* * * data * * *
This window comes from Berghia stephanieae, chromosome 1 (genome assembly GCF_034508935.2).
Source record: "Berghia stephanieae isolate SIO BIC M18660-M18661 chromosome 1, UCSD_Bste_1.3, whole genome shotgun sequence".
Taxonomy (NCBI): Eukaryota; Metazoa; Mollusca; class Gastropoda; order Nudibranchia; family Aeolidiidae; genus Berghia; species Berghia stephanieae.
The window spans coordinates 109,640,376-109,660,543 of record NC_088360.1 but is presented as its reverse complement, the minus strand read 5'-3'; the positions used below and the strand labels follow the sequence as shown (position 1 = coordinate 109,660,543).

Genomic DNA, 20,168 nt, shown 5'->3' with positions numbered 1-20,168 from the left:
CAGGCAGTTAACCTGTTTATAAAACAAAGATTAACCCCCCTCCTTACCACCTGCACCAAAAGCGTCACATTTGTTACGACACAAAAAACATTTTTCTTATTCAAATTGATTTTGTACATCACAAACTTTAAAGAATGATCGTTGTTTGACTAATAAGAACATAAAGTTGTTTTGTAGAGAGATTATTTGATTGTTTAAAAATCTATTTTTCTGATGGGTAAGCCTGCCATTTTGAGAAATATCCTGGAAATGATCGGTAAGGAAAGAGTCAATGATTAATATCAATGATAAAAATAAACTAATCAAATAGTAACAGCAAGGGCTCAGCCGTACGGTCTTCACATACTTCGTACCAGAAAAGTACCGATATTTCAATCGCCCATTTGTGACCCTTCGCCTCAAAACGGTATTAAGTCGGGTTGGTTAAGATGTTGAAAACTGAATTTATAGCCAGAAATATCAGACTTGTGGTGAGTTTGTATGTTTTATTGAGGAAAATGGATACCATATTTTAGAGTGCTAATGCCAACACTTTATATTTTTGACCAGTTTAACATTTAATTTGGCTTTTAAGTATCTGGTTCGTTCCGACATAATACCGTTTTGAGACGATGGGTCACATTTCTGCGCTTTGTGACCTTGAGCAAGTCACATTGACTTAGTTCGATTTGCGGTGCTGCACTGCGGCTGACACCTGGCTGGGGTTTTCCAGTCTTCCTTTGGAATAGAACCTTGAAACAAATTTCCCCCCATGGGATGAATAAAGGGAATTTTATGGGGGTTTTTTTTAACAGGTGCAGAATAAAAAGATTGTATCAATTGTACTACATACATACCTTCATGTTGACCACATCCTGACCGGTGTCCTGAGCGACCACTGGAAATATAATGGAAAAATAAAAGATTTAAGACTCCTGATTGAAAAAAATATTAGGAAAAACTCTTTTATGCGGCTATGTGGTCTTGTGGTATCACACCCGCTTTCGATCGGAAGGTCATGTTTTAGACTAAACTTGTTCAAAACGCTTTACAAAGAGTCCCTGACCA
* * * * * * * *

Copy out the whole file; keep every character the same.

This window comes from Berghia stephanieae, chromosome 1 (genome assembly GCF_034508935.2).
Source record: "Berghia stephanieae isolate SIO BIC M18660-M18661 chromosome 1, UCSD_Bste_1.3, whole genome shotgun sequence".
Taxonomy (NCBI): Eukaryota; Metazoa; Mollusca; class Gastropoda; order Nudibranchia; family Aeolidiidae; genus Berghia; species Berghia stephanieae.
The window spans coordinates 109,640,376-109,660,543 of record NC_088360.1 but is presented as its reverse complement, the minus strand read 5'-3'; the positions used below and the strand labels follow the sequence as shown (position 1 = coordinate 109,660,543).

Genomic DNA, 20,168 nt, shown 5'->3' with positions numbered 1-20,168 from the left:
CAGGCAGTTAACCTGTTTATAAAACAAAGATTAACCCCCCTCCTTACCACCTGCACCAAAAGCGTCACATTTGTTACGACACAAAAAACATTTTTCTTATTCAAATTGATTTTGTACATCACAAACTTTAAAGAATGATCGTTGTTTGACTAATAAGAACATAAAGTTGTTTTGTAGAGAGATTATTTGATTGTTTAAAAATCTATTTTTCTGATGGGTAAGCCTGCCATTTTGAGAAATATCCTGGAAATGATCGGTAAGGAAAGAGTCAATGATTAATATCAATGATAAAAATAAACTAATCAAATAGTAACAGCAAGGGCTCAGCCGTACGGTCTTCACATACTTCGTACCAGAAAAGTACCGATATTTCAATCGCCCATTTGTGACCCTTCGCCTCAAAACGGTATTAAGTCGGGTTGGTTAAGATGTTGAAAACTGAATTTATAGCCAGAAATATCAGACTTGTGGTGAGTTTGTATGTTTTATTGAGGAAAATGGATACCATATTTTAGAGTGCTAATGCCAACACTTTATATTTTTGACCAGTTTAACATTTAATTTGGCTTTTAAGTATCTGGTTCGTTCCGACATAATACCGTTTTGAGACGATGGGTCACATTTCTGCGCTTTGTGACCTTGAGCAAGTCACATTGACTTAGTTCGATTTGCGGTGCTGCACTGCGGCTGACACCTGGCTGGGGTTTTCCAGTCTTCCTTTGGAATAGAACCTTGAAACAAATTTCCCCCCATGGGATGAATAAAGGGAATTTTATGGGGGTTTTTTTTAACAGGTGCAGAATAAAAAGATTGTATCAATTGTACTACATACATACCTTCATGTTGACCACATCCTGACCGGTGTCCTGAGCGACCACTGGAAATATAATGGAAAAATAAAAGATTTAAGACTCCTGATTGAAAAAAATATTAGGAAAAACTCTTTTATGCGGCTATGTGGTCTTGTGGTATCACACCCGCTTTCGATCGGAAGGTCATGTTTTAGACTAAACTTGTTCAAAACGCTTTACAAAGAGTCCCTGACCA